Small Wars: The Bane Of Superpowers
An interesting piece by Larry Kahaner, author of AK-47: The Weapon that Changed the Face of War, which suggests that the Iraq war was doomed from the very start…
The answer lies in the study of ÃƒÂ¢Ã¢â€šÂ¬Ã…â€œsmall wars.ÃƒÂ¢Ã¢â€šÂ¬Ã‚? At its simplest, a small war is one in which the relationship between the combatants is decidedly unbalanced. One side is not only militarily superior in size but its weapons are state of the art. Some call this Asymmetric Warfare or Fourth Generation Warfare, or the more familiar guerrilla warfare, from the Spanish for ÃƒÂ¢Ã¢â€šÂ¬Ã‹Å“small war.ÃƒÂ¢Ã¢â€šÂ¬Ã¢â€žÂ¢
While the larger force relies on high-tech weaponry and sophisticated air power, contemporary small forces use simple, durable and easy-to-use and obtain weapons, mainly the venerable AK-47 rifle backed up by Rocket Propelled Grenades (RPGs) and Improvised Explosive Devices (IEDs). Despite reports of dramatic explosions, the ubiquitous and cheap AK-47 still kills more people in Iraq than any other weapon.
And Larry points to a very interesting book called Small Wars, where one of the main points is the morality of fighting them…something we would do well to consider the next time we want to try and spread democracy:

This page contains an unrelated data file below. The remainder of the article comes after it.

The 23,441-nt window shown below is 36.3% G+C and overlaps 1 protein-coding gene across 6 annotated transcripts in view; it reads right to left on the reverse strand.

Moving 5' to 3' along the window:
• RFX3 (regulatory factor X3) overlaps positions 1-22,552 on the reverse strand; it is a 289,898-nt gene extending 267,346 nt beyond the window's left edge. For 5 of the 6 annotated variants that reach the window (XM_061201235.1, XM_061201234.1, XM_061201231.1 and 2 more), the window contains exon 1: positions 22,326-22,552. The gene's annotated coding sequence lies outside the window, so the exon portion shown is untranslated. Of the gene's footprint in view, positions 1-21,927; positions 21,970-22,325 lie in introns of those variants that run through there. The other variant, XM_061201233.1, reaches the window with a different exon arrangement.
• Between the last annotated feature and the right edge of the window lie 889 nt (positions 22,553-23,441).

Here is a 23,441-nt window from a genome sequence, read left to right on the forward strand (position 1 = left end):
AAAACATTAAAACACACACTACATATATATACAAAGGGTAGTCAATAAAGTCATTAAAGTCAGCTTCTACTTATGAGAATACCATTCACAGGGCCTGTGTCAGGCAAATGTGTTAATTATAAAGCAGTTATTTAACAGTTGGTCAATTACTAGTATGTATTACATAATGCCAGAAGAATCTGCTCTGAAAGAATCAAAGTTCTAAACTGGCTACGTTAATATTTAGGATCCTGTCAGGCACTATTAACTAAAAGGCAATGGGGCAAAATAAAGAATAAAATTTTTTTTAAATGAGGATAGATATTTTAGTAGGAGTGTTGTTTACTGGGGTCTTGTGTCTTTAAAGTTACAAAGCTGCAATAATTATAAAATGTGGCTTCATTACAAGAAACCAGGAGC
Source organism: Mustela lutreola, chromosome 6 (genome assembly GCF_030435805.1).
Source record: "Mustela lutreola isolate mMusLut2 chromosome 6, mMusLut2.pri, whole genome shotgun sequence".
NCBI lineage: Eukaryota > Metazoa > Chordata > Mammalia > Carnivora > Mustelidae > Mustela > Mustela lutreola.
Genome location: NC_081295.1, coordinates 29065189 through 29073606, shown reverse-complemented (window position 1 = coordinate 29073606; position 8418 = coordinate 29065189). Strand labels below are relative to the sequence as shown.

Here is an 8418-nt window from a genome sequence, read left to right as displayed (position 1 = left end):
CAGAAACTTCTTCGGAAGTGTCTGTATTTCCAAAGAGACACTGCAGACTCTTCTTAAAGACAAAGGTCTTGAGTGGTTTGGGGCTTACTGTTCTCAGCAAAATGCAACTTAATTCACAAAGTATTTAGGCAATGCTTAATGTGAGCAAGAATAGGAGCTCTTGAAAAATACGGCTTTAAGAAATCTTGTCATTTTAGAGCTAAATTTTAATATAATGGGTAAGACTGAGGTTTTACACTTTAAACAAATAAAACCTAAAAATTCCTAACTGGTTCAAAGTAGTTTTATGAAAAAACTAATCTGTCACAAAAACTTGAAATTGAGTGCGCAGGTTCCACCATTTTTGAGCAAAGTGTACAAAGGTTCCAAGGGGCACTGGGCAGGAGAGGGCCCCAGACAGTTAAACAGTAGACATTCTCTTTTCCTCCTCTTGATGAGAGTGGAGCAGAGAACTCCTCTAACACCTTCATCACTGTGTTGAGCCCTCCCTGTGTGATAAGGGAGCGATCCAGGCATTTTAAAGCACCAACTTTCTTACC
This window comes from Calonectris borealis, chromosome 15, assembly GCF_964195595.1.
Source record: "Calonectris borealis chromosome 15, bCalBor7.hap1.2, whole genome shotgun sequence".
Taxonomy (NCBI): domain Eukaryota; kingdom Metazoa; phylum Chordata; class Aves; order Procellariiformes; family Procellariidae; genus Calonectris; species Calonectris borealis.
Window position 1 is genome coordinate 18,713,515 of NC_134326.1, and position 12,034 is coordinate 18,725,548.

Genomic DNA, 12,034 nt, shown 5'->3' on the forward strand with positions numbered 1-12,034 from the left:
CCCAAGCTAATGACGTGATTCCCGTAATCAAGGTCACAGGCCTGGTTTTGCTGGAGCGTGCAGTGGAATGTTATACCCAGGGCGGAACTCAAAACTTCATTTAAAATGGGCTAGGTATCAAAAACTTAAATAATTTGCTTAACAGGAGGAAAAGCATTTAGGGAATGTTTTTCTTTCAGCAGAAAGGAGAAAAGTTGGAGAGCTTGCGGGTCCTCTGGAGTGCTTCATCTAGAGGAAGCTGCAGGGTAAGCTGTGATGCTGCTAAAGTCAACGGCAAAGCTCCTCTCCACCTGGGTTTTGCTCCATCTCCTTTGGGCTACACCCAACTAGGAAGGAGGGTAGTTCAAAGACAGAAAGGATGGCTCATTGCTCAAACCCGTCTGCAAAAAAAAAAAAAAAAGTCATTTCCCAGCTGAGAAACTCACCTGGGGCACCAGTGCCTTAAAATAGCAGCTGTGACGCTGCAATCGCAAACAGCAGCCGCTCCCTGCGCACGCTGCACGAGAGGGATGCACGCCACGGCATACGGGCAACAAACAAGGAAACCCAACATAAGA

He notes that the primary object in a small war is to force insurgents to fight on the regular forceÃƒÂ¢Ã¢â€šÂ¬Ã¢â€žÂ¢s terms by drawing them into conflicts in which their superior firepower and discipline could prevail. Unfortunately, the history of small wars has shown that insurgents play hit and run ÃƒÂ¢Ã¢â€šÂ¬Ã¢â‚¬Å“ striking boldy and then retreating quickly, and rarely engaging the larger force head on.
The other, and much bigger obstacle to winning small wars, brings a moral dilemma. According to Callwell, to win small wars, mere victory isnÃƒÂ¢Ã¢â€šÂ¬Ã¢â€žÂ¢t enough, the enemy must be thoroughly and utterly destroyed to the last man, woman, and child ÃƒÂ¢Ã¢â€šÂ¬Ã¢â‚¬Å“ which means enormous civilian casualties. For citizens of most modern democracies, this is an unacceptable stance. The level of violence and barbarism it would take to beat an insurgent force — torture, wholesale executions, leveling of towns — is a place where most democracies refuse to go. This keeps victory out of reach.
Small wars are also lost because of the larger armyÃƒÂ¢Ã¢â€šÂ¬Ã¢â€žÂ¢s lack of national commitment which ends in inadequate or misspent funds and deployment of too few troops. For insurgents fighting for their own soil, the commitment is 100 percent. If they lose the war they lose everything. Without ÃƒÂ¢Ã¢â€šÂ¬Ã‹Å“skin in the gameÃƒÂ¢Ã¢â€šÂ¬Ã¢â€žÂ¢ national commitment by the larger forceÃƒÂ¢Ã¢â€šÂ¬Ã¢â€žÂ¢s country usually wanes.
If we don’t learn from the past…